The Problem of Gospel Acclamations

One aspect of the ordinary form texts I’ve never really figured out (not that I’ve spent hours trying to figure it out) concerns the text for the Gospel Acclamation. It seems that the texts are rather unstable. For some reason, the USCCB does not provide them on its website, though it provides the full Responsorial Psalm and readings. Also I see no parraellel between what is in the Missalette and what is provided for in the actual Alleluia text of the Graduale Romanum.

The contrast today struck me in particular.

Missallete: “Stand erect and raise your heads because your redemption is at hand.” (Lk 21:28)

Graduale: “Out of the depths have I cried to you, 0 Lord; Lord, hear my voice. (Psalm 129) 

Someone needs to put this problem on the agenda.

8 Replies to “The Problem of Gospel Acclamations”

  1. This is interesting. It's indicative of a subtle problem, especially during Ordinary Time. While I appreciate the three-year Lectionary (acknowledging that some do not), the Propers (even the Collect, Secret, and Post-Communion) are not always harmonized with them.

    I'm torn between the continuity of the Propers with tradition and having texts (especially at the Gradual and Alleluia during the Liturgy of the Word) that truly harmonize with the readings.

  2. Even historically, the issue of an alleluia with its verse said/sung before the Gospel is problematic. It was introduced at Rome most likely from Byzantium in the late 7th century. When they were first being introduced, the verses were taken from the psalms but by the mid 8th century they were being taken from the New Testament as well. Exactly what the original purpose was of introducing this alleluia and its verse after the gradual in the non-penitential seasons is unclear. But for centuries thereafter it served as a time for meditation, allowing the soul to receive the Word of God with devotion.

    After Vatican II, a novelty was introduced, the so called Gospel "acclamation". One is now meant to stand and sing with vehemence to welcome the Gospel reading as if clapping one's hands with the voice. That kind of exhuberance or other liturgically founded emotive expressions was formerly the domain of the Sequences which accompanied the Gospel book procession, but which, whatever is left of them, have now been placed before the Alleluia as "Gospel acclamation". It is interesting that it was the Gallican liturgy that had a sort of "Gospel acclamation" but which immediately followed the Gospel reading, and which in a way perhaps made more sense.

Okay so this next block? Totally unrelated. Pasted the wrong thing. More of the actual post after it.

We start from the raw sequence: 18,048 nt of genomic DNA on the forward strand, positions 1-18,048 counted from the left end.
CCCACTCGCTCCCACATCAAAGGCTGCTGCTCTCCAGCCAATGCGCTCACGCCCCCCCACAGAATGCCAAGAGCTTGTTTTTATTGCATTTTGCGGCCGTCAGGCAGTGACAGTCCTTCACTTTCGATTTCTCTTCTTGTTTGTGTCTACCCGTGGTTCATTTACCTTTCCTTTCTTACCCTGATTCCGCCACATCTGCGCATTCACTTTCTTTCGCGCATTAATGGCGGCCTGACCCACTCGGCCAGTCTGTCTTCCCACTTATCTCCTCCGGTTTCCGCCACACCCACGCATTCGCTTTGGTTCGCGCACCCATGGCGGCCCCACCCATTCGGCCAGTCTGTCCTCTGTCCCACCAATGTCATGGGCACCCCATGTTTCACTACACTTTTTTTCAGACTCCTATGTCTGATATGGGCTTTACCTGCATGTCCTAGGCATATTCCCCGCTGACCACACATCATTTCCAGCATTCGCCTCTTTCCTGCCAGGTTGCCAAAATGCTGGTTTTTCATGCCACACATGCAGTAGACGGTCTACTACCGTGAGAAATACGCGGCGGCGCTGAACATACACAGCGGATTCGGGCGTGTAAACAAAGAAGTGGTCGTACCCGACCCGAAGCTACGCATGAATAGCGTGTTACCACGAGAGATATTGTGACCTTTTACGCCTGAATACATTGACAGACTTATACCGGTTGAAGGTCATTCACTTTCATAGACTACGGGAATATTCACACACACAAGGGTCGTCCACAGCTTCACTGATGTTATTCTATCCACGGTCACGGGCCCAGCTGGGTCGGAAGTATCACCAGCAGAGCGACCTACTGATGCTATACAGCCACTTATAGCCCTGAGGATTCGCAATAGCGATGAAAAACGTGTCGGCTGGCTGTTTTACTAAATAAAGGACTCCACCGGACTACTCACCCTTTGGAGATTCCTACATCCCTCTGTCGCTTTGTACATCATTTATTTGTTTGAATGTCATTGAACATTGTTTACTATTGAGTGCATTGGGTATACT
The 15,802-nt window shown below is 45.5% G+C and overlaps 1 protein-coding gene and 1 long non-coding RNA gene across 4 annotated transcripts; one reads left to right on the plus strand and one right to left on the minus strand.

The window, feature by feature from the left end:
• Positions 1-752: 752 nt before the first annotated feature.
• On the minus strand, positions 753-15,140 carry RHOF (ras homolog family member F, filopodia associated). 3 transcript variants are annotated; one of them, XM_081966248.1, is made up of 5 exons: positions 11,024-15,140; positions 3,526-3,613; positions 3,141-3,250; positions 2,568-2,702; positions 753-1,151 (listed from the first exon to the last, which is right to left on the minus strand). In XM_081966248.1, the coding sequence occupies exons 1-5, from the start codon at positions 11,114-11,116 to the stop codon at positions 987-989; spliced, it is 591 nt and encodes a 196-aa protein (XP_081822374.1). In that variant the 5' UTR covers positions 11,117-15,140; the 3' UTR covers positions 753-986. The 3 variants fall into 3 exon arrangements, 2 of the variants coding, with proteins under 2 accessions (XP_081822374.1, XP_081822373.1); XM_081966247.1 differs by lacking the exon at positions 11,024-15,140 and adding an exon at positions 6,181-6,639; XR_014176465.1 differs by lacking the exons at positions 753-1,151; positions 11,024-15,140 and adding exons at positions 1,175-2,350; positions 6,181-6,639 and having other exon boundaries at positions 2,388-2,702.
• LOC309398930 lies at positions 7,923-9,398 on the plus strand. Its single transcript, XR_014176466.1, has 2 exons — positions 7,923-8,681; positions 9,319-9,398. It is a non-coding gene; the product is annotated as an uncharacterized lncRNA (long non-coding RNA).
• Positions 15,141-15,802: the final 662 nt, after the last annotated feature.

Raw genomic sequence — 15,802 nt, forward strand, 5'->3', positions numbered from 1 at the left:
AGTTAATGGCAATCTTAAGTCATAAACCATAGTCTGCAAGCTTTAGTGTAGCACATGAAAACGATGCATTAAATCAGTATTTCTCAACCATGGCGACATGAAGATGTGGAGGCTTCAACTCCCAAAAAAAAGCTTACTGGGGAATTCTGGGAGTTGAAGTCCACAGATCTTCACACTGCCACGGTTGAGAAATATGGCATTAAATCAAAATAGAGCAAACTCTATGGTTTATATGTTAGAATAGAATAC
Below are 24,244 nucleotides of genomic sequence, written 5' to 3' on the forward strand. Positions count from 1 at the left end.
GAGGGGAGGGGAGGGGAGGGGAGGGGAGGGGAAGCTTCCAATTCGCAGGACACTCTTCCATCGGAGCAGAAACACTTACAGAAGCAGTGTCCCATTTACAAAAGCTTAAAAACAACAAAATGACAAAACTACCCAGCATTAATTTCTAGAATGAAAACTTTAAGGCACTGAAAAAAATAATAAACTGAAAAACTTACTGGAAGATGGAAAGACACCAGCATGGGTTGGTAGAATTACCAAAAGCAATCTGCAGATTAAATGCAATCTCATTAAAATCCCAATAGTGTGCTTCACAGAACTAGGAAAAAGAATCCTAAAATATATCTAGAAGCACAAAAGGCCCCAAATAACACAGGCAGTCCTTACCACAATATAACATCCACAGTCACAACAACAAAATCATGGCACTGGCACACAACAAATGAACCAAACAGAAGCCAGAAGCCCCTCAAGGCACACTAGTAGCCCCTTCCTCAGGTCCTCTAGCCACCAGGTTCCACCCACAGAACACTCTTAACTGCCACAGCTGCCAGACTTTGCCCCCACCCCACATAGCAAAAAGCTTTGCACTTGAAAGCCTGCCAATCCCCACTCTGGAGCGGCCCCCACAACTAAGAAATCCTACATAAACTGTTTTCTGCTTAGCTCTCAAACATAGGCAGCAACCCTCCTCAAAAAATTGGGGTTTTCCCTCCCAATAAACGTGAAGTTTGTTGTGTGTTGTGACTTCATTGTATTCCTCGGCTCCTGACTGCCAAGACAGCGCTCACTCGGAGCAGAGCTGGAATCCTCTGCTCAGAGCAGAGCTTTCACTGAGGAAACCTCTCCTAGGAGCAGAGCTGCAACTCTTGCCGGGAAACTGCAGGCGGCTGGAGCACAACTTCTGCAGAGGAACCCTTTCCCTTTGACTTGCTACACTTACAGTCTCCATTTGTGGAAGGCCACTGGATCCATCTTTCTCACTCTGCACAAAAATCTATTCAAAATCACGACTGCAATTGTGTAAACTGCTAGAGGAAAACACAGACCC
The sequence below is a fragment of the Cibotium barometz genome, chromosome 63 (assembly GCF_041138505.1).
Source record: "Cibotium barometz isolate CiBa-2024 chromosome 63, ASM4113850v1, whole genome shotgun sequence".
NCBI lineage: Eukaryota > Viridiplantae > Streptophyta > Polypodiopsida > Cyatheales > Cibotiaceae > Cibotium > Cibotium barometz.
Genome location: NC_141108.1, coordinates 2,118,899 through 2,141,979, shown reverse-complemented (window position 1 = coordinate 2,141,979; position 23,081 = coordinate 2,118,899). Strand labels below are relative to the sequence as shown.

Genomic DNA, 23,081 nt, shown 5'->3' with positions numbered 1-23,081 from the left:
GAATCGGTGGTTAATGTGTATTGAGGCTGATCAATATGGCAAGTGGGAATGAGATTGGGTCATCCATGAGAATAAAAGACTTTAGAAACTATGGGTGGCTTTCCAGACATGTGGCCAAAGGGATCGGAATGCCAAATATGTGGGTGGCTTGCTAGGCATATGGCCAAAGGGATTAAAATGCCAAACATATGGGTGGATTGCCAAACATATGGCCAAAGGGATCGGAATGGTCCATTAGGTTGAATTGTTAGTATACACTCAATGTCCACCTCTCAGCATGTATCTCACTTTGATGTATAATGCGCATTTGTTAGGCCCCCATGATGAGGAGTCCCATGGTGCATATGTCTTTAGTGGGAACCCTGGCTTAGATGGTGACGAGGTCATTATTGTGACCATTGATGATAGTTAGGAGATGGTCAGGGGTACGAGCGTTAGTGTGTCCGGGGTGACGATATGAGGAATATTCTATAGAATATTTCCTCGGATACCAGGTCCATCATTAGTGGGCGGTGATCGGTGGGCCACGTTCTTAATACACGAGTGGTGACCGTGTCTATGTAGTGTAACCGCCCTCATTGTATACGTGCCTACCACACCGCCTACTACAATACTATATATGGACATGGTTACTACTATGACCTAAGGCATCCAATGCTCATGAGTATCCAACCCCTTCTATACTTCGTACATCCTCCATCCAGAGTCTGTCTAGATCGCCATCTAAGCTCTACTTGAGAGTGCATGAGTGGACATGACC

Because of this role change, most of the alleluia verses in the lectionary today come from the New Testament, and often from the very Gospel of the day. The confusion that arises here is when one tries to continue the old tradition when roles have significantly changed, including the post-conciliar addition of so many new Gospel readings.

  3. Not only are the propers not aligned to the three-year Lectionary cycle, but neither are the priest's orations. It's a major flaw of the Latin edition of MR3.

  4. Considering seniority, could one not say it is the the three-year Lectionary cycle that is not aligned to the propers?

  5. But even with a one-cycle Lectionary, were the orations along the same "material theme" as the readings? And in the Time through the Year, the second reading is not along the same theme as the Gospel and First Reading. I wonder if allowing the readings alone to dictate the theme might actually impoverish the Liturgy, and that might be a reason why MR3 didn't jump on the bandwagon, despite there being such thematic orations in Italian (officially approved) and English (never reached the recognitio stage).

    The other thing I remember in the British edition of the Lectionary (which we use where I am) is the indication that the Gospel acclamations are all suggested texts and that other choices from the appendix are always possible. If that's still the liturgical law, I wouldn't see the difference in texts problematic, unless the people were following from some text predetermined by the publisher.

  6. "Considering seniority, could one not say it is the the three-year Lectionary cycle that is not aligned to the propers?"

    Probably not. As fine as the propers may be, the use of the Scriptures predates the appearance of programmed music at Mass.

  7. Todd:

    Anonymous’ was referring to three year lectionary cycle itself and not simply to having readings from Sacred Scripture.

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